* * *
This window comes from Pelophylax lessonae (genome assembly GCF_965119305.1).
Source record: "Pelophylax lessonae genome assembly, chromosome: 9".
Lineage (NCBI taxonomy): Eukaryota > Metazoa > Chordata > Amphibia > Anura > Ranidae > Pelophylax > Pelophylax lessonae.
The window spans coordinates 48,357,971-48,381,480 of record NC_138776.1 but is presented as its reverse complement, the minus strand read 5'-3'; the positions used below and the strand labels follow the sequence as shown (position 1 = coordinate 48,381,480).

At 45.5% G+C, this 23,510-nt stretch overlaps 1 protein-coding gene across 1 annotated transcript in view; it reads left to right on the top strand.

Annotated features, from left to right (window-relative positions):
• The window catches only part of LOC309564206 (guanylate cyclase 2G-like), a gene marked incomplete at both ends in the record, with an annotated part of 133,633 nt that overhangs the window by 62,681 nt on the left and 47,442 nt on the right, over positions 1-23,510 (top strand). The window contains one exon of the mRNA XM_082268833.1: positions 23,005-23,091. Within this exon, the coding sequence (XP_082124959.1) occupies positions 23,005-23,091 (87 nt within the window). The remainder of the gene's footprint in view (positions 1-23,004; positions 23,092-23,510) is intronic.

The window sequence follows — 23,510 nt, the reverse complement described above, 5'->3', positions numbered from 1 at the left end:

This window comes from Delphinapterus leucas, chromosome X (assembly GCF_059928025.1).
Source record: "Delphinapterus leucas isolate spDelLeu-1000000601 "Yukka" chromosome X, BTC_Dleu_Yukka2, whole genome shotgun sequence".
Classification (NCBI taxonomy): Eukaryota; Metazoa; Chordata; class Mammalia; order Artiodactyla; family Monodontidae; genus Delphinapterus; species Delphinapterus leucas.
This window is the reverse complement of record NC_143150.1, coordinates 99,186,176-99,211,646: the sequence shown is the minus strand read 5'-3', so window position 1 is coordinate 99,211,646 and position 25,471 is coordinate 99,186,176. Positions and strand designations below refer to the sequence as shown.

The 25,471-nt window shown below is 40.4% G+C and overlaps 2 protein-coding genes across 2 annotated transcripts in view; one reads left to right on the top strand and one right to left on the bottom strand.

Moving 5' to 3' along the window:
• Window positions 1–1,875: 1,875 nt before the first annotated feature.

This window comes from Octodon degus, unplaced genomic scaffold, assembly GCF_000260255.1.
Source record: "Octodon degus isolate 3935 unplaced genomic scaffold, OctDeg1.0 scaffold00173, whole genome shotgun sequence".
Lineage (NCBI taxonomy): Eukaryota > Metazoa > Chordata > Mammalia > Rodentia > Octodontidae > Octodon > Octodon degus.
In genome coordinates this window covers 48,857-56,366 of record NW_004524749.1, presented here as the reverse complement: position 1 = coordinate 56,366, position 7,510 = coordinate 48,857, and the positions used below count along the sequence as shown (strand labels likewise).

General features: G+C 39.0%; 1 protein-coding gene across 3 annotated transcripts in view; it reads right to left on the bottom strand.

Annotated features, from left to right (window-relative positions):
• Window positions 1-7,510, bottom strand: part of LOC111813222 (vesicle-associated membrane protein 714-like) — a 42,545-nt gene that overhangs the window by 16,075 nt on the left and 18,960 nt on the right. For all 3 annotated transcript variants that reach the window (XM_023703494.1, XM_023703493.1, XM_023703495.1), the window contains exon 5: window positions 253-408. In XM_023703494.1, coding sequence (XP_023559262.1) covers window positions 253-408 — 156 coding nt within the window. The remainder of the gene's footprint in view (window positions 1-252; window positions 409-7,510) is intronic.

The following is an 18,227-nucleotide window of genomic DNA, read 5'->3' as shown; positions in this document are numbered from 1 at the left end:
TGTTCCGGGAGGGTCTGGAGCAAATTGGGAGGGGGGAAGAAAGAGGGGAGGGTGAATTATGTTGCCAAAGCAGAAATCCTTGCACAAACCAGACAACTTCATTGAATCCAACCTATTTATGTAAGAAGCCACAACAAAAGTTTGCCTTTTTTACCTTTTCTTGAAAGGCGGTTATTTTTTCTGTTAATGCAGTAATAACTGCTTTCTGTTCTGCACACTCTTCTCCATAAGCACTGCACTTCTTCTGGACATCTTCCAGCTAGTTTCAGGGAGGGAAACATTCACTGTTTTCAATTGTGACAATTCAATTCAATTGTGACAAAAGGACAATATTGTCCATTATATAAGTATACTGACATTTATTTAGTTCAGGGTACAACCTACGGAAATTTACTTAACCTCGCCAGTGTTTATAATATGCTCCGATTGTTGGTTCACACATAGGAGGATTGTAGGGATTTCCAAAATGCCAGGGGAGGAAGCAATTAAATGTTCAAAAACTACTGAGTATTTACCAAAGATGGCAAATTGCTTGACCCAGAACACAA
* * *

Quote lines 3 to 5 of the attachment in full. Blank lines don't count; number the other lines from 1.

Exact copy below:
Lineage (NCBI taxonomy): Eukaryota > Metazoa > Chordata > Amphibia > Anura > Ranidae > Pelophylax > Pelophylax lessonae.
The window spans coordinates 48,357,971-48,381,480 of record NC_138776.1 but is presented as its reverse complement, the minus strand read 5'-3'; the positions used below and the strand labels follow the sequence as shown (position 1 = coordinate 48,381,480).

At 45.5% G+C, this 23,510-nt stretch overlaps 1 protein-coding gene across 1 annotated transcript in view; it reads left to right on the top strand.